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Crotalus viridis viridis (1) rattle

  • Product Code: C14751
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Origin : South Dakota (USA)

rattle of tail with 6 segments of prairie rattle-snake, cm 3, only a piece, as in pictures.

Crotalus viridis (common names: prairie rattlesnake, western rattlesnake, rattlesnake of the Great Plains and others) is a species of venomous viper native to the western United States, south-western Canada and northern Mexico. Currently, after a long taxonomic tribulation two subspecies are recognized: Crotalus viridis nuntius and Crotalus viridis viridis.
This species commonly grows up to over 1 meter in length. The maximum recorded size is 1.5 meters. Typically, the rattlesnakes are lightly colored in shades of brown, with dark spots distributed in a dorsal pattern. They have the characteristic triangle-shaped head and the sensory pit organs on both sides of the head.
They generally occupy areas with plenty of prey, preferring rocky areas where they occupy dens of other animals.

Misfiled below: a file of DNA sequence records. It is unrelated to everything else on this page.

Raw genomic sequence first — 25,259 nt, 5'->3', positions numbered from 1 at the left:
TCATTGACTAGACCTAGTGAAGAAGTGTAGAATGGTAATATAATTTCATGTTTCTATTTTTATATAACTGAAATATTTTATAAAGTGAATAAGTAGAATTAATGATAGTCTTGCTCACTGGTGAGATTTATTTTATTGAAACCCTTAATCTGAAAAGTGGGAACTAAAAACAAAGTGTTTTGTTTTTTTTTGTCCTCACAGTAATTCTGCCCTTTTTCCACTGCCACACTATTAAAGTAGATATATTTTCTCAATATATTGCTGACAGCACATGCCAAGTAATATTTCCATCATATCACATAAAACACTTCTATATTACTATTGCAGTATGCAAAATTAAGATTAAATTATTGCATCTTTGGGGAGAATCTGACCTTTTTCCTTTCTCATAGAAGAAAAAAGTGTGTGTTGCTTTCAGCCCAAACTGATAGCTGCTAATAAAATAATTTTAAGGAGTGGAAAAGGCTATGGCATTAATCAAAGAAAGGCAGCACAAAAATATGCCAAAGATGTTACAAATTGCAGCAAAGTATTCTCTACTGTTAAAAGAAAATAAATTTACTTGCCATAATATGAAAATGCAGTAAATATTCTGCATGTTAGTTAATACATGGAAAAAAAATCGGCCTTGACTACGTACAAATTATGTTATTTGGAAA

Western rattlesnakes live mostly on the ground, but sometimes they can climb trees or bushes. Some rest in cracks or caves. Like other species of rattlesnakes, Crotalus viridis rapidly vibrates its tail, which produces a unique sound similar to a scraping, to warn intruders.
The species has a powerful poison, a mixture of different proteins with enzymes such as proteases and peptidases. In addition to hemotoxin and its destructive effect on tissues, the poison also has neurotoxic properties.
Western rattlesnakes, due to their large distribution, have a wide range of prey. In general, this species prefers small mammals, such as ground squirrels, ground-nesting birds, mice, rats, small rabbits and prairie dogs. Occasionally they feed on amphibians and reptiles and sometimes even other snakes.
They are viviparous and can produce 1 to 25 juveniles per reproductive event. The average number can vary greatly due to the availability of food and environmental conditions. Females give birth in late summer or early autumn, without the need for parental care. Their babies are toxic as soon as they are born. They reach sexual maturity at three years.

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